The danger, resulting from this divide, is related to the structure of American democracy and its relation to industry. In American democracy, the power of a state is largely determined by population. The commercial capacity of the Northern and Western free states, as Tocqueville has shown, is far more powerful than that of the idle American South; as a result, there is a proportionate increase in both population and wealth in the North and West, and the seat of Federal power moves northwestward, away from the former southern political dynamo of Virginia: “The steady northwestward drift of power and federal influence becomes apparent every ten years, as each new census of the population leads to a readjustment of the number of representatives that each state is supposed to send to congress.” This trend, according to Tocqueville is so distressing to the southern states that they threaten to destroy the Union:

“Of all Americans, southerners should feel most attached to the union…Yet only they are threatening to break it… The South, which sees the number of its representatives in Congress decreasing every year while those of the North and West are increasing…is vexed, and anxious.”

Tocqueville proposes that the population distribution of the United States, warped by the idle mores of the South versus the industrious mores of the North, will be the cause of the Union’s dissolution. Ironically, he concludes, “The greatest danger that threatens the United States is born of its very prosperity.”

But how does the imminent dissolution of the Union connect to race relations in the South? Tocqueville reasons that there are two means by which white southerners may maintain peace in the south without the potential “destruction of one of the two races” via race war: they may either free and “fuse” with their former slaves, or they may remain separate from them and attempt to “maintain slavery as long as possible.” Tocqueville argues that the melding of the black and white race is impossible in the South for two reasons. First, the white Southerner fears that, in combining with the African-American, he (presumably in future generations) “will come to resemble his former slave.”  Second, the white Southerner fears that the might lose his social status relative to his neighbor, “the White.”

Further, even if emancipated, Tocqueville claims that in the absence of combining together, racial tensions will continue to build and still lead to race war: slaves, “once they join the ranks of free men…will soon feel outrage at being deprived of all the rights of citizens. And if they cannot be the white man’s equal, they will not wait long before revealing themselves to be his enemy.”

Tocqueville is not optimistic in the South’s ability to maintain slavery for long, either: “Restricted to one part of the globe and attacked by Christianity as unjust and by political economy as disastrous, slavery is not an institution that can endure in an age of democratic liberty.” With all signs pointing to the end of slavery and, for Tocqueville, a race-ending Armageddon, the slave owners are left with one defense against the “age of democratic liberty”: the strength of the Union. Tocqueville claims that if the white peoples of North America maintain unity, they may ensure that black people will remain “in irons or in misery.” However, if the “federal link were to be broken,” Tocqueville is doubtful that racial solidarity will motivate the forces of the North and West to march south.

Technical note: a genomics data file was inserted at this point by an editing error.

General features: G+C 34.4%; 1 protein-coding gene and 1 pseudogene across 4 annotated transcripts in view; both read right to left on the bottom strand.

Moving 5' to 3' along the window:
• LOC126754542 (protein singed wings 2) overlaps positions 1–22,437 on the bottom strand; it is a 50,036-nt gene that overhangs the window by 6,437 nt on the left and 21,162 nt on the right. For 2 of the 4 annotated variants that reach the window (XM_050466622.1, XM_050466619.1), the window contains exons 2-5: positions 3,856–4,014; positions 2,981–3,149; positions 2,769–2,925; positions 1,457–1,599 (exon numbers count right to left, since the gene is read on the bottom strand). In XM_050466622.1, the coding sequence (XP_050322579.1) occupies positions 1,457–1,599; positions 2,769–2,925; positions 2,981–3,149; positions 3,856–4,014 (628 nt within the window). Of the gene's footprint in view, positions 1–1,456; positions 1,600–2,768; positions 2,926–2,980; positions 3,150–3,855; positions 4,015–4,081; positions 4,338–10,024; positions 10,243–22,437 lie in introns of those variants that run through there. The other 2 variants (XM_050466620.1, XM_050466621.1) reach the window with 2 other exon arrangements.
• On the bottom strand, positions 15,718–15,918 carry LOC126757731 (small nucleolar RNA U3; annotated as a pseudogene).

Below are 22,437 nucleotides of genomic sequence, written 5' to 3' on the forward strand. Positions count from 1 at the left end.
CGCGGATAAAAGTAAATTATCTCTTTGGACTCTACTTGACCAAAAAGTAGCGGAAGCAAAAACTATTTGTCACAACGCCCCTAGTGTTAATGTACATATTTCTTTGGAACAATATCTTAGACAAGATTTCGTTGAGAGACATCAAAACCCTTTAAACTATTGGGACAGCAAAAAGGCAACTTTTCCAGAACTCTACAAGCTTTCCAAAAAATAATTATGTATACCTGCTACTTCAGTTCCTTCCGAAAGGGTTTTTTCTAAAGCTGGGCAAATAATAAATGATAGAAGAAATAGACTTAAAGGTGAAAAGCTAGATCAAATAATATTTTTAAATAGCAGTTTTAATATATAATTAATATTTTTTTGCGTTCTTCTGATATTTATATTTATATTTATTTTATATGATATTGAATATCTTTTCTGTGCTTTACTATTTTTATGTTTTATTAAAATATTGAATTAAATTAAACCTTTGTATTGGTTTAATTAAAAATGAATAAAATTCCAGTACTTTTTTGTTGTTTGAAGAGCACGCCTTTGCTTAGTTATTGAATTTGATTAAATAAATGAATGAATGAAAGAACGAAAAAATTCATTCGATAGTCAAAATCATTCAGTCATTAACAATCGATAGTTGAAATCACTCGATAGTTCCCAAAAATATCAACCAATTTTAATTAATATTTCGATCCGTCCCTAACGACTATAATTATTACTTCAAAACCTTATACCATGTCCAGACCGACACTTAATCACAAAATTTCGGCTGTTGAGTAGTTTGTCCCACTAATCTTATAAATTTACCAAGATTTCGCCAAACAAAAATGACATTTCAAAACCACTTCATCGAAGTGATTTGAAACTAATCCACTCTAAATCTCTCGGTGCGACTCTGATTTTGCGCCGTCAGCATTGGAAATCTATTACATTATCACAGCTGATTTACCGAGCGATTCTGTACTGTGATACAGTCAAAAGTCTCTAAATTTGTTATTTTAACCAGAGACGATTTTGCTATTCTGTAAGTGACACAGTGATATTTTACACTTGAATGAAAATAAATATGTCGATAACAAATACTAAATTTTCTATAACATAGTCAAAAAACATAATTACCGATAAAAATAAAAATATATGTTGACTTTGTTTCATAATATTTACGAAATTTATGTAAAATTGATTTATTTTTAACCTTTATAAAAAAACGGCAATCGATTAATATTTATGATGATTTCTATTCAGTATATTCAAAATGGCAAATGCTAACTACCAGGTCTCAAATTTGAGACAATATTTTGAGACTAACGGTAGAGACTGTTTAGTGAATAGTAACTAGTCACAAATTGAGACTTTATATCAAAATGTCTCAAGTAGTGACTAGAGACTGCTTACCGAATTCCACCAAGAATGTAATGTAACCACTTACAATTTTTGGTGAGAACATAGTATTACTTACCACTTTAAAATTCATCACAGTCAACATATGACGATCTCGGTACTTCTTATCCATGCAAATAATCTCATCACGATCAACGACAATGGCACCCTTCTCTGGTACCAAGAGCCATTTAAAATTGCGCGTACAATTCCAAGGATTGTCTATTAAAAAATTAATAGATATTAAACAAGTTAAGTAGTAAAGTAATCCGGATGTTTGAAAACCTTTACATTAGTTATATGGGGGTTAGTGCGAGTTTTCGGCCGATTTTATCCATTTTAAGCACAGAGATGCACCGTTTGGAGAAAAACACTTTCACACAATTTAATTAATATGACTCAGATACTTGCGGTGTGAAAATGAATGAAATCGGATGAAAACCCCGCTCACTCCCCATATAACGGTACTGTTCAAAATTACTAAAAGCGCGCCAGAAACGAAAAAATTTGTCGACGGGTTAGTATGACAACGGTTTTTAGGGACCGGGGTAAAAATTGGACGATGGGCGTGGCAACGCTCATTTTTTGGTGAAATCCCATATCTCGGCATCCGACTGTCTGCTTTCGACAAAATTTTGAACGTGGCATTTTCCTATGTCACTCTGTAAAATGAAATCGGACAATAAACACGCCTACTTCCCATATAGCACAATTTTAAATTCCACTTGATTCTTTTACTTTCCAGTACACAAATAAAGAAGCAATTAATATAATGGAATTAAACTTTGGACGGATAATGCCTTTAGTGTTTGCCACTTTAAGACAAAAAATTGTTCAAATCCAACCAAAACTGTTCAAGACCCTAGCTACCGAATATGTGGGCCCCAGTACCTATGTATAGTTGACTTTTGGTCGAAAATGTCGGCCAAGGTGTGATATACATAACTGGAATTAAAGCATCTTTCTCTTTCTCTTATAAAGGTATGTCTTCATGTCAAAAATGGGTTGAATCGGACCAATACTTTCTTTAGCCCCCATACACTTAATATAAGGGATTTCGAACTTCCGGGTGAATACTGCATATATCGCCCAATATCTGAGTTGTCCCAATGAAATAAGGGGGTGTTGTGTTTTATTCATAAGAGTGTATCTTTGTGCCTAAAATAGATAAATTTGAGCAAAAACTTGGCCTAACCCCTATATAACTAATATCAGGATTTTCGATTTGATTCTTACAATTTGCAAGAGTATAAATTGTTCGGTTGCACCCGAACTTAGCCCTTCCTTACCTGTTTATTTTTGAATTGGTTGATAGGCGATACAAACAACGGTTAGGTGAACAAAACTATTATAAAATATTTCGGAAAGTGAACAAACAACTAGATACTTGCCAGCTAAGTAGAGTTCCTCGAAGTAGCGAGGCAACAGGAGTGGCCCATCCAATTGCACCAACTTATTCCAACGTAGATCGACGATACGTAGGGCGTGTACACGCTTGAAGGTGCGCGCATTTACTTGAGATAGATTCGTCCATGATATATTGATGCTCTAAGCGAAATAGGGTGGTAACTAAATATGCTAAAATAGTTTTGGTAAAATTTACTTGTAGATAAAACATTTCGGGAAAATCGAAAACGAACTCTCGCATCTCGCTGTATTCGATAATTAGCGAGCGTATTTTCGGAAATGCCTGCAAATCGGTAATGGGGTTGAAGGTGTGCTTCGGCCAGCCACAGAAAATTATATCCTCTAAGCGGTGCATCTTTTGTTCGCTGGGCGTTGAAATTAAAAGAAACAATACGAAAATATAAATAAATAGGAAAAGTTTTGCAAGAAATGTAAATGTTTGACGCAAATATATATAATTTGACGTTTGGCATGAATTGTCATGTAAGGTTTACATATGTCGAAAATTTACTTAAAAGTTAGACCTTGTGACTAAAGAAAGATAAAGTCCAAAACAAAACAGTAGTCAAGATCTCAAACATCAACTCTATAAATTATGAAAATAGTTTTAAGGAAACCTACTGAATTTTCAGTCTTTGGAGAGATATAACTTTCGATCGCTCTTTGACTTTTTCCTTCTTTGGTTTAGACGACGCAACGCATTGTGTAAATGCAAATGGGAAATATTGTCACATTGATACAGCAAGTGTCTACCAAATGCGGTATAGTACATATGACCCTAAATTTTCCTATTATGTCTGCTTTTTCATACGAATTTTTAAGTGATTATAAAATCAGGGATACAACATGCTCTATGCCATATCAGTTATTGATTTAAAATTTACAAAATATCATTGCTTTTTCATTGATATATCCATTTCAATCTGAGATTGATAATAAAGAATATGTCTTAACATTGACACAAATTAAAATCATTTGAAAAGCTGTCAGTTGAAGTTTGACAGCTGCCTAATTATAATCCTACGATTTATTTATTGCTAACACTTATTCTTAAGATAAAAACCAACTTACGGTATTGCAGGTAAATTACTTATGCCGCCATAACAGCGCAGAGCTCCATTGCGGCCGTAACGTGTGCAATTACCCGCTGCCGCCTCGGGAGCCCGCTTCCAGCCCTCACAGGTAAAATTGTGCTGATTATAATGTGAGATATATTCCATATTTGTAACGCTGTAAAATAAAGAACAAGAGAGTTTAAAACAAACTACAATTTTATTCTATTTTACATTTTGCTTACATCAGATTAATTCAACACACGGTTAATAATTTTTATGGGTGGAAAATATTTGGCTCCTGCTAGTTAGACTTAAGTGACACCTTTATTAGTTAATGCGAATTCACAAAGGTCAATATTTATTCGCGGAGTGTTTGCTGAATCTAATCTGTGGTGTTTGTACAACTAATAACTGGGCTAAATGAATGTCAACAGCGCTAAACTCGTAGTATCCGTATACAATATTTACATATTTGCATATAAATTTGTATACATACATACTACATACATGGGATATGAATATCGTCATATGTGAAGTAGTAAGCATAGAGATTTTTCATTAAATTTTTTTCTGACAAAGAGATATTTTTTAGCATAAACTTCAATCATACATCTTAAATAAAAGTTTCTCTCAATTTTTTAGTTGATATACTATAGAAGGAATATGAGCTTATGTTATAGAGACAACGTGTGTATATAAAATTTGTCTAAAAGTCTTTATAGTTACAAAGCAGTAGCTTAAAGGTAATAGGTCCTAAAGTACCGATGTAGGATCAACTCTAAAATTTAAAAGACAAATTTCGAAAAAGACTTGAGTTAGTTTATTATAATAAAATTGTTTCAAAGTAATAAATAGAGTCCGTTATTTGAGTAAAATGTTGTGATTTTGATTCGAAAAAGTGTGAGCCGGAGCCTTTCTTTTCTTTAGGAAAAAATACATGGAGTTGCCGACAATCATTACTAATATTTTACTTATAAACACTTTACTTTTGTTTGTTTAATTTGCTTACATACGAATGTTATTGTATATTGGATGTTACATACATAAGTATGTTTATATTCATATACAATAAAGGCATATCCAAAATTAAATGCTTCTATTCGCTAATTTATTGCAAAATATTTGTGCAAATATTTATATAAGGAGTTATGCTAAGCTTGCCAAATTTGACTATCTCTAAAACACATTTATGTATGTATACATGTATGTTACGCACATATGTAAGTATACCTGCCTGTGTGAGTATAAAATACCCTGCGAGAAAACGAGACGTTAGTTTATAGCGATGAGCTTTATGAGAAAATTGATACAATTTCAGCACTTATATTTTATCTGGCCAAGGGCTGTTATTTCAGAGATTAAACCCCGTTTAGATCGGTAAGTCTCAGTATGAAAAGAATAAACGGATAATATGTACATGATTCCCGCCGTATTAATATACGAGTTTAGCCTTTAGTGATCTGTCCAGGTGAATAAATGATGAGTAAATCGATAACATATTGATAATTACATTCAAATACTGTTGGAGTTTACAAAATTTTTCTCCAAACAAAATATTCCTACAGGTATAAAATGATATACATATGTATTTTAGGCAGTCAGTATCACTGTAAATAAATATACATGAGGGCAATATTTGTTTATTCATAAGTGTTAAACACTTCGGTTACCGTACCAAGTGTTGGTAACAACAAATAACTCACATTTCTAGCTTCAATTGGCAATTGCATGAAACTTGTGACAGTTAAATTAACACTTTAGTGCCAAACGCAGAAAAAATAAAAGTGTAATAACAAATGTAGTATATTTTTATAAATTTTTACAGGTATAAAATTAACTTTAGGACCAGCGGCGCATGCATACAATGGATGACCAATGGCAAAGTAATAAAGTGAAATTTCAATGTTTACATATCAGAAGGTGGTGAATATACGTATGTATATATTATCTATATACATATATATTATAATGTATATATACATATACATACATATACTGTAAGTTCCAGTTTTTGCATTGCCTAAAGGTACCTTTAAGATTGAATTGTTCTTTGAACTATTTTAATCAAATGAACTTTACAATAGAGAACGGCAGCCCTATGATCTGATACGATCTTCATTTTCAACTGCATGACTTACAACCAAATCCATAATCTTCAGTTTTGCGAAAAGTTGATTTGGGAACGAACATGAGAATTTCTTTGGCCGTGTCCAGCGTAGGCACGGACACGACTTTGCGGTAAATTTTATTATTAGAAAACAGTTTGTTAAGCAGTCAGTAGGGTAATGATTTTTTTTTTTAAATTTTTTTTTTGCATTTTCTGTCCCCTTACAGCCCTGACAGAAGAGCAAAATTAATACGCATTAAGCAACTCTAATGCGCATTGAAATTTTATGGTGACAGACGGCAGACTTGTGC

Without the full force of the Union, Tocqueville is unsure of the slave-owner’s ability to continue to subjugate the black race, claiming that numbers and desperation may be enough to overpower the “resources” and supposed “enlightenment” of white southerners. He describes the “inevitable” struggle between black and white Americans in the South as “a distressing nightmare that haunts the American imagination.” Tocqueville demonstrates that while the idle mores of slave owners are ever deepened, while the taint of racism continues to prevent any possibility of reconciliation, and while, increasingly, a racial Armageddon in the American South looms, which could not only result in the (likely deserved) deaths of slave masters but also the deaths of freed or rebelling slaves, the Union, the last line of defense blocking the enslaved from the throats of slavers, is ever weakened by the disparities between the industrious North and West and the idle South.

At the same time, it is better to read Tocqueville’s discussion as a caution against industry rather than a historical analysis. It was not just industry that destroyed the Native Americans: it was also disease, murder, and concentration camps. It was not only commerce which caused antagonism between the North and South, but also the threat that abolition posed to a very privileged very racist and very white few. It seems that Tocqueville uses his discussion of race to give gravity to the destructive potential of industry and commerce, a potential which, initially, seemed insignificant when only applied to the privileged aristocracy to which he was born.

Part of our Revivalist History series

Creative Politics synthesizes the best of liberal and conservative ideals with technology and history to generate policies, strategies, applications, and actions for the post-modern era that are well outside the beltway, and well beyond just talk.  All Creative Politics blog posts are collaborative, living documents, the way Madison and Hamilton would create them if they were writing The Federalist today. We welcome, nay urge, your feedback in the comment/discussion section below, and will be using it (with credit) to make what you just read more and more real–thanks much for your time and insights; they will go unpunished!